Five ion exchange reactions

Getting multicolored precipitations

Scientific name: Getting multicolored precipitates by ion exchange reactions

YouTube

Copper (II) Hydroxide Precipitate

by LNHSChemistry

Iron complexes

by Adam Bridgeman

Copper(II) complexes and precipitates

by Hegelrast

Barium chromate precipitate

by ChemToddler

Nickel complexes

by ChemToddler

Safety

Be careful with different chemical reagents.

Always follow general safety recommendations. Please note that conducting chemistry experiments you must comply with the relevant legal procedures in your country.

Reaction formula

FeCl3 + 6KSCN → K3[Fe(SCN)6] + 3KCl

K2CrO4 + BaCl2 → BaCrO4 + 2KCl

NiSO4 + 2NaOH → Ni(OH)2 + Na2SO4

CuSO4 + 2NaOH → Cu(OH)2 + Na2SO4

CuSO4 + 4NH4OH → [Cu(NH3)4]SO4 + 4H2O

Step-by-step instruction

  1. Take a test-tube, pour 3 ml of iron (III) chloride solution into it. Add dropwise 1-3 ml of potassium thiocyanate and shake the mixture. You now have a red or dark-red solution of K3[Fe(SCN)6].
  2. Take 1 g of potassium chromate and dissolve it in 5 ml of water in the first test-tube. Dissolve 1 g of barium chloride in 5 ml of water in the second test-tube. Add dropwise 1-3 ml of barium chloride solution to the first test-tube. You now have a bright-yellow precipitate of BaCrO4.
  3. Dissolve 1 g of nickel (II) sulphate-hexahydrate in 5 ml of water in a test-tube. Add dropwise 1 ml of sodium hydroxide solution. You now have a light-green precipitate of Ni(OH)2.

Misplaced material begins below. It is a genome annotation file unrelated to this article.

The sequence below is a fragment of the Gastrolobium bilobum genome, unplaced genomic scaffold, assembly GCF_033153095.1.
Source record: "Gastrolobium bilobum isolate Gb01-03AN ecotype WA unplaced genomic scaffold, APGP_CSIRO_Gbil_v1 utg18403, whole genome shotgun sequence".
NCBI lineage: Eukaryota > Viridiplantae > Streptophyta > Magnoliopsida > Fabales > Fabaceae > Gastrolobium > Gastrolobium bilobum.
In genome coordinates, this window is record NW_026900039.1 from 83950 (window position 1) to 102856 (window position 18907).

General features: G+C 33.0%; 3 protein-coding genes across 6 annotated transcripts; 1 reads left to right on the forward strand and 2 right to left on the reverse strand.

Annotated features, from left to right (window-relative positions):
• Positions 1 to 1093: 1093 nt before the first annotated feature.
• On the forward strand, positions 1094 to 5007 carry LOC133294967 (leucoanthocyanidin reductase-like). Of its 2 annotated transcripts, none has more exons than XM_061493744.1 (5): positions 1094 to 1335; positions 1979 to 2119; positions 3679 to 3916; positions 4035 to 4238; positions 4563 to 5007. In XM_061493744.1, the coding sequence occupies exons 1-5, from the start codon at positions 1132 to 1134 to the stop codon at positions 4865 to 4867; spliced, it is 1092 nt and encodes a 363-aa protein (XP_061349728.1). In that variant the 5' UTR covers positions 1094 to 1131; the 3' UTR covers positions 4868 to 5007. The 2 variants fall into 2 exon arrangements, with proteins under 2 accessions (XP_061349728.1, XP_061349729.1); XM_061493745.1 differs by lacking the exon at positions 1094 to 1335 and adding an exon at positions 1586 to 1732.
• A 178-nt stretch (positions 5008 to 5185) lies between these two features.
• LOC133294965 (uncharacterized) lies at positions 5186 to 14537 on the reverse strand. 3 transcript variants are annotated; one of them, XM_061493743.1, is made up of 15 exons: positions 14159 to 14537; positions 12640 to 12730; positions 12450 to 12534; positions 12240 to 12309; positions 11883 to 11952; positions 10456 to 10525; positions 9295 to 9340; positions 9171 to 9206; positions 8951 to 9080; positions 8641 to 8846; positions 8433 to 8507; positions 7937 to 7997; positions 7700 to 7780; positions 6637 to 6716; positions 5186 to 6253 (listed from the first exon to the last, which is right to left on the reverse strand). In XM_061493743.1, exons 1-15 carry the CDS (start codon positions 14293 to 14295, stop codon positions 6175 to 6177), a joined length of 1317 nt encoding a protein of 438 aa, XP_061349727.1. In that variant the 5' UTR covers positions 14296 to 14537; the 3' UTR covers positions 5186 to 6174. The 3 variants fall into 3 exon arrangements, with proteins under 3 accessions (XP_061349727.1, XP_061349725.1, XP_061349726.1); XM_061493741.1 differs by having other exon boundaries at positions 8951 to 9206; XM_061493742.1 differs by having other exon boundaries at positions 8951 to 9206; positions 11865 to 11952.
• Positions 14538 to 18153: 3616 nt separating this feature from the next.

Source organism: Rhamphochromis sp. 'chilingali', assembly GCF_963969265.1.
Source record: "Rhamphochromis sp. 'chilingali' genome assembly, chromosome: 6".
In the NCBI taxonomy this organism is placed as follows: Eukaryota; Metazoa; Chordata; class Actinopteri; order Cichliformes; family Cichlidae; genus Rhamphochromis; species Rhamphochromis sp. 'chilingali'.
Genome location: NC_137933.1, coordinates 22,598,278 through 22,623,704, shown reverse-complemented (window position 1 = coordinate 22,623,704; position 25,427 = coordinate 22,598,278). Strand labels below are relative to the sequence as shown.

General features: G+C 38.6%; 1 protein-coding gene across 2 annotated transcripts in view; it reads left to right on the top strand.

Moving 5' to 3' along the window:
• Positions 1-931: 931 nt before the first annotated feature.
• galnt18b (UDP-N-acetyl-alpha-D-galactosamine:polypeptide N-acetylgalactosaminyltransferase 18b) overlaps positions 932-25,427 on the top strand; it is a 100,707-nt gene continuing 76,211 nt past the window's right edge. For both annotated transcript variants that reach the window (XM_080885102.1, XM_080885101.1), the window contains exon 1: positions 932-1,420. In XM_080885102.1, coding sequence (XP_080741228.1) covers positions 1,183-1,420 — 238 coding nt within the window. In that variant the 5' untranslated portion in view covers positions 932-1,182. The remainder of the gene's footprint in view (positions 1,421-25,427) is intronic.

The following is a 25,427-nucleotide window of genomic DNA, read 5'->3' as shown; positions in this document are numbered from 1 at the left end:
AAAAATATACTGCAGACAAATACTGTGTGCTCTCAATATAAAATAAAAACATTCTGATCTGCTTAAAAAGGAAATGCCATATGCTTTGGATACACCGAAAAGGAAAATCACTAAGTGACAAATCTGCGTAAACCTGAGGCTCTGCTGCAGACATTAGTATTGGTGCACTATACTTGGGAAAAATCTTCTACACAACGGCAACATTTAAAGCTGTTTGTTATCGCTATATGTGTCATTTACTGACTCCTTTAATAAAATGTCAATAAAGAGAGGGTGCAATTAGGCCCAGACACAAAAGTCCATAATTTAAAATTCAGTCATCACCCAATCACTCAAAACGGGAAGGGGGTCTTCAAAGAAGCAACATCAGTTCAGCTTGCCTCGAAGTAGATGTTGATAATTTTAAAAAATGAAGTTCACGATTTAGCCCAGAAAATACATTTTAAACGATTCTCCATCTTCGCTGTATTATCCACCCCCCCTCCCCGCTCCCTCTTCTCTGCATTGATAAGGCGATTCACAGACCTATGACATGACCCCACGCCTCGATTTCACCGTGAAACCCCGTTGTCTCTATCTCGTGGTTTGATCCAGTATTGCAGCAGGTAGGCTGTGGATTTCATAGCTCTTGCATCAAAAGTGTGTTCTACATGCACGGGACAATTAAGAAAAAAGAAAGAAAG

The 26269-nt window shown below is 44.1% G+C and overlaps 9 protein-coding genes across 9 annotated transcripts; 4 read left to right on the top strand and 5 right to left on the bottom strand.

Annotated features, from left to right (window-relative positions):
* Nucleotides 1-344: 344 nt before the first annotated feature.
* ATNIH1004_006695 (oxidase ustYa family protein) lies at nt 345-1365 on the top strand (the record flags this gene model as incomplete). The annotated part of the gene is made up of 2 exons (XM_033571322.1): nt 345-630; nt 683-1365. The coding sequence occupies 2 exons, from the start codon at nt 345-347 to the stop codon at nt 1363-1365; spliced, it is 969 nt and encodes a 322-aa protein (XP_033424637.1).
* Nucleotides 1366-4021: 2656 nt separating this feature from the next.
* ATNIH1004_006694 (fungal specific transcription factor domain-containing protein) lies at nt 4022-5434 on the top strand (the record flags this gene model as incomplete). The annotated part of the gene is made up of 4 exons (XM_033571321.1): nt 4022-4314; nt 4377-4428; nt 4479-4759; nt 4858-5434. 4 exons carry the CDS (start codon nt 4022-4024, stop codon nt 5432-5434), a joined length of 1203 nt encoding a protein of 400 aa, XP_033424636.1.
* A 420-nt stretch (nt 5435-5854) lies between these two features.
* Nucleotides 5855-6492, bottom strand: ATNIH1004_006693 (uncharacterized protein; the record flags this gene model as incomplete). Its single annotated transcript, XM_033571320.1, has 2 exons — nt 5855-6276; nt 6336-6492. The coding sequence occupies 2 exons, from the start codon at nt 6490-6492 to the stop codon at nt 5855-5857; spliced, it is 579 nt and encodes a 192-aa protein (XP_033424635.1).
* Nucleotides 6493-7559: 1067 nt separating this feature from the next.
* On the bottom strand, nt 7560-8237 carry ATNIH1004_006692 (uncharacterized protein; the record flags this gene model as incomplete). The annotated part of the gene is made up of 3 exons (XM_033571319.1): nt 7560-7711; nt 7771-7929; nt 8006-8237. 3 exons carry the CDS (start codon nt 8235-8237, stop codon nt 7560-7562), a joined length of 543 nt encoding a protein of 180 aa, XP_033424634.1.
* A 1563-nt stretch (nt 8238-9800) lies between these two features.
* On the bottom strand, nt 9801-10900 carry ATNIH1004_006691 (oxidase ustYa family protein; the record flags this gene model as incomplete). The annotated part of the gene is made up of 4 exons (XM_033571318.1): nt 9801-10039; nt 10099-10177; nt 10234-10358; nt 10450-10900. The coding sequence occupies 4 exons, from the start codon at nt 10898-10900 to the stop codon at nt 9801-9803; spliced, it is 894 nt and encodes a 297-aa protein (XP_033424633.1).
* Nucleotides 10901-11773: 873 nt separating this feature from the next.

4. Take a test-tube, pour 3 ml of copper sulphate solution and add dropwise 1 ml of sodium hydroxide. You now have a light-blue precipitate of Cu(OH)2.
  5. Take a test-tube, pour 3 ml of copper sulphate solution and add dropwise 1 ml of ammonium hydroxide. You now have a bright-blue solution of [Cu(NH3)4]SO4.

Scientific background

Some salts, hydroxides and complexes have a bright color. This is due to the characteristics of their chemical structure. Generally, the production of brightly colored compounds is used as a qualitative reaction for one of the reagents. A Qualitative reaction is a reaction that allows us to say whether there is a substance in a solution or not, but does not allow you to say how much of it there is. When we added potassium thiocyanate to iron (III) chloride solution, a red compound was formed:

FeCl3 + 6KSCN → K3[Fe(SCN)6] + 3KCl.

This compound can be used as "chemical blood".

For the detection of chromate CrO42- ions in the solution, barium Ba2+ ions can be used:

K2CrO4 + BaCl2 → BaCrO4 + 2KCl

In this reaction a yellow precipitate was formed. Also this reaction can be used for the detection of barium ions in the solution.

Some hydroxides have different colors. In this experiment green nickel hydroxide Ni(OH)2 and blue copper hydroxide Cu(OH)2 were formed. These colors are typical for many of the compounds of copper and nickel, respectively.

But if we add ammonia instead of sodium hydroxide to the solution of copper sulphate, we get a bright blue complex [Cu(NH3)4]SO4. Its color is due to the special unit of the coordination sphere of copper (the coordination sphere in the formula is written in square brackets).

Danger:
Coolness:
Difficulty:

Published on 08 October 2015

  • Fire
  • Heating with fire
  • Explosion
  • Poisoned gas
  • Organic
  • Electricity
  • Solution
  • Oxidation reduction
  • Color change
  • Precipitate
  • Gassing
  • Catalyst